Copyright

Lord of the Flies Play

Instructor: Ginna Wilkerson

Virginia has a Master's degree in Curriculum and Development and a Ph.D. in English

''Lord of the Flies'' is a stage play adapted by Nigel Williams from the 1954 novel by Nobel Prize-winning English author William Golding. Both the novel and the play tell the disturbing tale of a group of British school boys stranded on an island and the tension caused by fear and power.

Background Information

The stage play, adapted from the novel by William Goldberg, was first performed in 1996 by the Royal Shakespeare Company. This violent tale of the breakdown of civilized behavior in a setting of isolation and fear highlights the contrast between cooperation and competition. The story is set against the background of some type of nuclear war and a plane crash that forces a group of British boys to cope with the human need for society and the animal need for survival. While protecting themselves from the outward threat of the beast, they discover that the real threat is their own primitive impulses.

the beast

Character Analysis

Imagine how frightened and alone you would feel stranded on an unknown island, struggling to survive. Now add to this dilemma a division between those who want to work together and those who blindly follow the strongest fellow down the path of violent behavior. In this play, the initial leaders of the two groups are Ralph and Jack, each of whom gather a group of boys around them. Ralph's group is the voice of reason and civility, while Jack's group seeks to hunt and kill the wild pigs on the island. Piggy follows Ralph until the very end, when he meets a violent end by being pushed over a cliff. Ralph's other two followers, Eric and Sam, are forced to join the other side and betray Ralph, who is alone on stage at the end of the drama. Jack and his followers represent a blind devotion to power and survival through violence.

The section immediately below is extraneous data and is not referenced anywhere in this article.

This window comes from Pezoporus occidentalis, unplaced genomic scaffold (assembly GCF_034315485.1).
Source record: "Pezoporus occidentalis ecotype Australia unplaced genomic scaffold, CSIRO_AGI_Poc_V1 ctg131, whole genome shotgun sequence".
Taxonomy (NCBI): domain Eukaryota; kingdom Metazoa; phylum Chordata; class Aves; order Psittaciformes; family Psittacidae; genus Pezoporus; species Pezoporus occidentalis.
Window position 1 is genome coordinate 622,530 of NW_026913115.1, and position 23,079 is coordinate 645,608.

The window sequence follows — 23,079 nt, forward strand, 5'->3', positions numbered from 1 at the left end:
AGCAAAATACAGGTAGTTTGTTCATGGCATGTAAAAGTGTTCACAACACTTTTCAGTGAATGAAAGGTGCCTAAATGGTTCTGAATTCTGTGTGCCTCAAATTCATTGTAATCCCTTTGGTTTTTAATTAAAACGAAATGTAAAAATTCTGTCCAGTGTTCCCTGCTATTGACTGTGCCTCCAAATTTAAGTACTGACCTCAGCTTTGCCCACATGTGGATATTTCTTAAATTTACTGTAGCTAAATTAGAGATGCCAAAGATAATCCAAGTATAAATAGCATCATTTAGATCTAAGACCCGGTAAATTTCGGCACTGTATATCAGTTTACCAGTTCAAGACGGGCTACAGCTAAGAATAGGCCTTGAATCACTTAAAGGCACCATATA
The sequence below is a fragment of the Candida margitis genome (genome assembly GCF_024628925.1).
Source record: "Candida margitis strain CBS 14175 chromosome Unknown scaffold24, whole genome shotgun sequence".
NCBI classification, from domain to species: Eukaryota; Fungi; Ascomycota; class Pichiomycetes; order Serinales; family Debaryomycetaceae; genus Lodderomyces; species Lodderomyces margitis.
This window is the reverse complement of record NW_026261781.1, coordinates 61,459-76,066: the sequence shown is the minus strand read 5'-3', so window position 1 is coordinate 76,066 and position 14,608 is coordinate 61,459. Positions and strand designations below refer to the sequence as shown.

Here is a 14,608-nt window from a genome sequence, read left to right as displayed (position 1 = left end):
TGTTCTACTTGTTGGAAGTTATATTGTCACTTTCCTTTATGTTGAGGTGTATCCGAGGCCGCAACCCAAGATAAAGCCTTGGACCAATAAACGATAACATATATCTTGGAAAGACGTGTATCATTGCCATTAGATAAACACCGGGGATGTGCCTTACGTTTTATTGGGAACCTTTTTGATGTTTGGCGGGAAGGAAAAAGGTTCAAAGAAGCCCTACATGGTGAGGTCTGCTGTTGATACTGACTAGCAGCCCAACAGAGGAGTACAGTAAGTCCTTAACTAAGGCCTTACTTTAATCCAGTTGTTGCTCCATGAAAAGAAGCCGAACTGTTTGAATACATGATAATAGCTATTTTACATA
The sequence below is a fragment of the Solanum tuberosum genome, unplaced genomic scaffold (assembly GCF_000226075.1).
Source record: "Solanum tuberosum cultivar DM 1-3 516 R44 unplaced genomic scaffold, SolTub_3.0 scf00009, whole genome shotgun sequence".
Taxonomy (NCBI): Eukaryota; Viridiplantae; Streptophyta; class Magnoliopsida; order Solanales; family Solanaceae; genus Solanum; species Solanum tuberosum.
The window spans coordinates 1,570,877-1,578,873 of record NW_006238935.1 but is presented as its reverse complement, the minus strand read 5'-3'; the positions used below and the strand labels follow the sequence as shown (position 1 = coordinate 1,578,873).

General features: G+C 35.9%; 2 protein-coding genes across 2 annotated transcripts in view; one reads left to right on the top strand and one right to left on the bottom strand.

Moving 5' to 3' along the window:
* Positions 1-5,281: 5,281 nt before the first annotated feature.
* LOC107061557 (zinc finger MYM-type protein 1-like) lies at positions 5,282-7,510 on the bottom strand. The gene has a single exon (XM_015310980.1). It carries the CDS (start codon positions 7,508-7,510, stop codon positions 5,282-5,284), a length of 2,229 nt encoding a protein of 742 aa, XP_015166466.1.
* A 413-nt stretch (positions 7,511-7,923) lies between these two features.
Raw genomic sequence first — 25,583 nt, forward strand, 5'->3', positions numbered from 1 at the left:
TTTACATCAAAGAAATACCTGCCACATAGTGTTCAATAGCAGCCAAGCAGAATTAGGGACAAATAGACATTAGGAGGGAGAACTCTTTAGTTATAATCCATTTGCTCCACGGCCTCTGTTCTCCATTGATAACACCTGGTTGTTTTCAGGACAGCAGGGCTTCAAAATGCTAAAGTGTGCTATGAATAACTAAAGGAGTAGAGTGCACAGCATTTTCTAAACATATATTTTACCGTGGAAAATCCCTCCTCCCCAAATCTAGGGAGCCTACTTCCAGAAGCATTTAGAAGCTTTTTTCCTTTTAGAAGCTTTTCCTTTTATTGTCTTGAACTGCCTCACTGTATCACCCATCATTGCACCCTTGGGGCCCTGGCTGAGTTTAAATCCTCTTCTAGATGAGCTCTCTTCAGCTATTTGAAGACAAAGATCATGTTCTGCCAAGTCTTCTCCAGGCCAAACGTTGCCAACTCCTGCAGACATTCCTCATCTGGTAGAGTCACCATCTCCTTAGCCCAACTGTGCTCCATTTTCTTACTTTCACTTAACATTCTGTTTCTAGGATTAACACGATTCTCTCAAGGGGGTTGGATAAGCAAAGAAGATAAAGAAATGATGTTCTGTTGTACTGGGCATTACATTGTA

Symbolism in the Play

The most powerful symbol in this drama is the unknown beast, the embodiment of all the fear and tension among the stranded boys. The image of the beast takes on many forms: a wild pig seen early in the play, the first pig the hunters kill, the dreadful corpse of a dead parachutist hanging in a tree, and the boys themselves as they descend into primitive nature. Have you ever been in a situation where you do something simply because everyone else is doing it? Most of the boys on the island fall prey to this kind of mob mentality. Jack's group, the hunters, unconsciously use the need to kill the real beast as a rallying cry to kill first Simon then Piggy.

Another significant symbol is the fire the boys keep, first for signaling a rescue ship, and later for cooking the meat they kill. The first fire they start gets out of control and must be frantically extinguished. This episode, early in the drama, may be seen as a symbol of the boys' need to get their fear under control in order to survive. Ralph's group does so through civility and order, while Jack's group rely on strength and savagery.

campfire

Later, the fire becomes a part of the hunter group's out-of-control feasting on the dead pig. And finally, the fire is the means of murdering the hapless Simon, who becomes a symbol for the beast within all humanity.

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